While I was in Colorado this summer, I had the chance to try real creamed corn. I don’t usually eat fresh corn anymore as I am aware that corn isn’t really corn anymore, thanks to genetic engineering. Most corn has cross- pollinated with GE corn and is not the same corn that our ancestors ate.
I did choose to make an exception, however, as Olathe corn was on the menu and this is some of the best corn in the country. I didn’t do any scientific tests before I ate the corn to make sure it was GE free, but was trusting and hoping it was not…and something so sweet and delicious, well it would be hard to believe if it were genetically engineered.
Anyways, I had a real Ah-hah moment in the kitchen as I have tried making creamed corn before many times, but for some reason, it never really turned out the way I had in mind. From a wise, old woman I stayed with, I learned why.
Apparently in the old days, everyone had a corn stripper. A device made to remove the corn in just the right way as to extract all the creamy goodness from the corn that is so essential to making creamed corn. I have never seen one of these devices in a kitchen store and can only assume they went out of fashion long ago back in the days when women started buying canned foods and canned creamed corn for their family instead of making it themselves.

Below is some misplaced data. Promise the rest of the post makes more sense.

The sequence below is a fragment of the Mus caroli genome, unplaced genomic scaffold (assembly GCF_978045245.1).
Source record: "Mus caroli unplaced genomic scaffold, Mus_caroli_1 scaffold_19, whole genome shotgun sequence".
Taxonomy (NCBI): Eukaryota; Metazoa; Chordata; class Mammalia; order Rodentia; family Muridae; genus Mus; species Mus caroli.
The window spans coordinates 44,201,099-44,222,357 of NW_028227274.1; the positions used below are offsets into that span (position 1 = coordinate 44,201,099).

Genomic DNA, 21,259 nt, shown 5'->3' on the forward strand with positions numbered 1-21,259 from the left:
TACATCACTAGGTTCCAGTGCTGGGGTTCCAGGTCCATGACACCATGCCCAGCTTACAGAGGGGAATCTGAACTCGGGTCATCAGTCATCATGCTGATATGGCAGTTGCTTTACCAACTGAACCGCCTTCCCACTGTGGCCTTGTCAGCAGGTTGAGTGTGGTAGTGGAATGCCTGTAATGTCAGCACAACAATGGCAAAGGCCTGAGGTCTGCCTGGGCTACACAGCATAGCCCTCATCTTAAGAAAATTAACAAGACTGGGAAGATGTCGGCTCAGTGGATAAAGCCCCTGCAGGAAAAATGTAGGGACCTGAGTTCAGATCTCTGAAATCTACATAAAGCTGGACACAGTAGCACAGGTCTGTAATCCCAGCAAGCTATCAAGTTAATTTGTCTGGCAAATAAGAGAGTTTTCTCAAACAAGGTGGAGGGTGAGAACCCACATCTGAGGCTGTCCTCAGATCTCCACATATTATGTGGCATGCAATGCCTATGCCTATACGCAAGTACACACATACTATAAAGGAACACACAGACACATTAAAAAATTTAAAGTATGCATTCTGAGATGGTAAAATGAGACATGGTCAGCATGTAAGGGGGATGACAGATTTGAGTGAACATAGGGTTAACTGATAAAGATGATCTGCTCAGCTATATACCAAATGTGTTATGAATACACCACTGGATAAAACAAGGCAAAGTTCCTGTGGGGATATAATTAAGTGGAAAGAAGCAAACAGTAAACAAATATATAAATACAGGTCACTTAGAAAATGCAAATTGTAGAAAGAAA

After taking the corn off the husk with this device, you simply slow cook the corn with butter and salt for about 20 minutes. The result is the most creamy, delicious, sweet corn dish you have ever had. Little did I know, the trick was in the way the corn was cut and not in how much cream you add to the corn. You don’t even need to add cream to the corn as it becomes creamy on its own. Quite amazing and absolutely delicious. Thank you, Jo Reen Newton, for demystifying creamed corn for me. Now, if only I can hunt down one of those corn strippers.
- 6 ears fresh corn (ideally organic, non-GMO, heirloom variety)
- 4 tablespoons of butter (or coconut oil or olive oil)
- 1 teaspoon good salt
- Shuck corn (remove husks). (You can actually save the silk which is used medicinally and called cornsilk. Simmered into a tea, it is great to tonify the kidneys.)
- Run the corn along the corn stripper to remove all the kernels. If you do not have a corn stripper, you can stand the corn upright and slide your knife from top to bottom removing the kernels. Do this twice, the first stripping only cut half of the kernel width and the second stripping with your knive, remove the remaining part of the kernel plus the milky part. This is the closest way to cut the corn off the cob so it will resemble being cut like the corn stripper.
- Heat butter in skillet over medium heat.
- Once melted, place corn in pan and saute until creamy and thick. It will reduce.
- Add salt.
- Serve garnished with minced chives, basil or parsley. Add more salt and butter to taste.